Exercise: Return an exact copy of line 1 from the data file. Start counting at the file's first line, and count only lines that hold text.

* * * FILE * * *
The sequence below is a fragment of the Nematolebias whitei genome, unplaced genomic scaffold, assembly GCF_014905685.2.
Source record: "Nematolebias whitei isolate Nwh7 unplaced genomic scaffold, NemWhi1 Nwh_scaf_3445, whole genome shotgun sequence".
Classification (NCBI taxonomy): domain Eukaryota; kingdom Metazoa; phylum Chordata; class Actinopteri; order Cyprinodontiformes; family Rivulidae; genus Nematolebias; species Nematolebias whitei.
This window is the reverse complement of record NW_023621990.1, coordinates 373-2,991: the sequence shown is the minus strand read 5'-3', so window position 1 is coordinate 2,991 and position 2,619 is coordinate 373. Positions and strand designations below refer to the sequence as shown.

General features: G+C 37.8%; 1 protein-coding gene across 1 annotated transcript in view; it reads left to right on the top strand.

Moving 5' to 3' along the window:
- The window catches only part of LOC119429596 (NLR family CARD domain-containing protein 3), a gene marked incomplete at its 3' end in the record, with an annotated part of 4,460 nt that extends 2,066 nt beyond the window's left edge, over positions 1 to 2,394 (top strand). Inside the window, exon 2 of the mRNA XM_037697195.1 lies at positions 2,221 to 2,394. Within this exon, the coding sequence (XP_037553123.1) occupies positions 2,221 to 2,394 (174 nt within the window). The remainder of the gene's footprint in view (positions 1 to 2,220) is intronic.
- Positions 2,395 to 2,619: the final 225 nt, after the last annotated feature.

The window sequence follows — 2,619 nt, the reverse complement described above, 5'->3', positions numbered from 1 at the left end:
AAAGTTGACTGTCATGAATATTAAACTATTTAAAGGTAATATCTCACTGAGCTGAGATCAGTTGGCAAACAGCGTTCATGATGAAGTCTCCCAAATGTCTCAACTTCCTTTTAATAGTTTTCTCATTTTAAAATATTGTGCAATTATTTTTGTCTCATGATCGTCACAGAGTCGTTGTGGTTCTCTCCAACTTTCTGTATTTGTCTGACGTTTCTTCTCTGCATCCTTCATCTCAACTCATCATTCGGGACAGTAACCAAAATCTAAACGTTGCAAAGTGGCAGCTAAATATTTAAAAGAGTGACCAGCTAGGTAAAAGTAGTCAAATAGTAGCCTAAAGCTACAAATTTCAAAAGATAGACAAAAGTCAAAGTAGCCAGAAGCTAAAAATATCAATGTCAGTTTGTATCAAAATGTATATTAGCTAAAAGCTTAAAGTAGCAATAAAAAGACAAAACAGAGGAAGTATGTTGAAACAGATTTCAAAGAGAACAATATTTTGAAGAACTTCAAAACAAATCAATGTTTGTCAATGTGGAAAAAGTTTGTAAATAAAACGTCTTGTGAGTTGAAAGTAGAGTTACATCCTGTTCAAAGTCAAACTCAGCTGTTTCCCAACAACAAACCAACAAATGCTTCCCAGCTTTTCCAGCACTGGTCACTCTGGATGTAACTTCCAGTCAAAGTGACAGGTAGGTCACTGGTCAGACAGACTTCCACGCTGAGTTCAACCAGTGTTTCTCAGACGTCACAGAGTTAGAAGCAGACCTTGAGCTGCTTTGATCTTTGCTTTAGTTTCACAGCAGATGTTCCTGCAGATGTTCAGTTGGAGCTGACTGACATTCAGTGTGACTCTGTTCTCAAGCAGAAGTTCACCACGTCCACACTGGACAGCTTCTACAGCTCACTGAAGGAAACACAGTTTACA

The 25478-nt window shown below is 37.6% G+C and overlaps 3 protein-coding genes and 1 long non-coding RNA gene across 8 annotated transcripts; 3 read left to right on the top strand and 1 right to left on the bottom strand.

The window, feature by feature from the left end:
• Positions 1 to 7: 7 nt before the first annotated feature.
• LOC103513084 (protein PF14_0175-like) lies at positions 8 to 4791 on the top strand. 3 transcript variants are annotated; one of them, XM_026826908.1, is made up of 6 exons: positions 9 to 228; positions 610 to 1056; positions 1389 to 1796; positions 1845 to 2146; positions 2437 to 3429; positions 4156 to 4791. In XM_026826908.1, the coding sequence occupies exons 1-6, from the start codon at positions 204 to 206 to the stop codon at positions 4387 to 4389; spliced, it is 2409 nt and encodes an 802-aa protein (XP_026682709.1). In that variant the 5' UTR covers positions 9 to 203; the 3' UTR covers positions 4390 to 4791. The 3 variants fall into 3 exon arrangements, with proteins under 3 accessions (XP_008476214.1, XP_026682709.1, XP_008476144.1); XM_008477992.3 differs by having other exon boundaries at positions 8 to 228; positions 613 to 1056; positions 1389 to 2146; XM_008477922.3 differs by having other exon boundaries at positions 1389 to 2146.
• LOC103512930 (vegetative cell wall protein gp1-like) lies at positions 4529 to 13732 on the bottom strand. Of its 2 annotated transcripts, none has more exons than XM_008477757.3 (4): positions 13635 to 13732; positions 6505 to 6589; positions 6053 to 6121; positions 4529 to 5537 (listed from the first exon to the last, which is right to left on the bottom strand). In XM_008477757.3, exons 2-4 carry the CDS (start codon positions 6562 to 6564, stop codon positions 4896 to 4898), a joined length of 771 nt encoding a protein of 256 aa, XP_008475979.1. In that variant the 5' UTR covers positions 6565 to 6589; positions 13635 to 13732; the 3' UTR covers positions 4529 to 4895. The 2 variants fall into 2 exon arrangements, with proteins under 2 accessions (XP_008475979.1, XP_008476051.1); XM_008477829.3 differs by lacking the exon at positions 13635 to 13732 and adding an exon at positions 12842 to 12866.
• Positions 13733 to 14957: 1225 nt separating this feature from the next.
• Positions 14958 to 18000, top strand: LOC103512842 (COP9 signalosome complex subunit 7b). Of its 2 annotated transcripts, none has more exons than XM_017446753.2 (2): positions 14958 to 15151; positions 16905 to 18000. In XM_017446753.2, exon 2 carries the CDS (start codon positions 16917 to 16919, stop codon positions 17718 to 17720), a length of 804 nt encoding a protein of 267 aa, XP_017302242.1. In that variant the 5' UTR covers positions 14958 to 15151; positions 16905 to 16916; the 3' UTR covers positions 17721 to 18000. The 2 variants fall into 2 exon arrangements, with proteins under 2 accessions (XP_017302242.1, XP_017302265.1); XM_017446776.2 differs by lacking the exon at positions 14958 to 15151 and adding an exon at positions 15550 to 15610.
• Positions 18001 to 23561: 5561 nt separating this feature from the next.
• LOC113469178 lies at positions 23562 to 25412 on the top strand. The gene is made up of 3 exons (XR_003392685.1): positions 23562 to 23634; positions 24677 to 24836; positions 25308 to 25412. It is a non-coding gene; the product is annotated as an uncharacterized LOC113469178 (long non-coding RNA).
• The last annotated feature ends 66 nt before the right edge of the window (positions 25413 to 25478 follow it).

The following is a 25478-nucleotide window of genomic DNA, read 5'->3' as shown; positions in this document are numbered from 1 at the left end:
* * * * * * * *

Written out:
The sequence below is a fragment of the Nematolebias whitei genome, unplaced genomic scaffold, assembly GCF_014905685.2.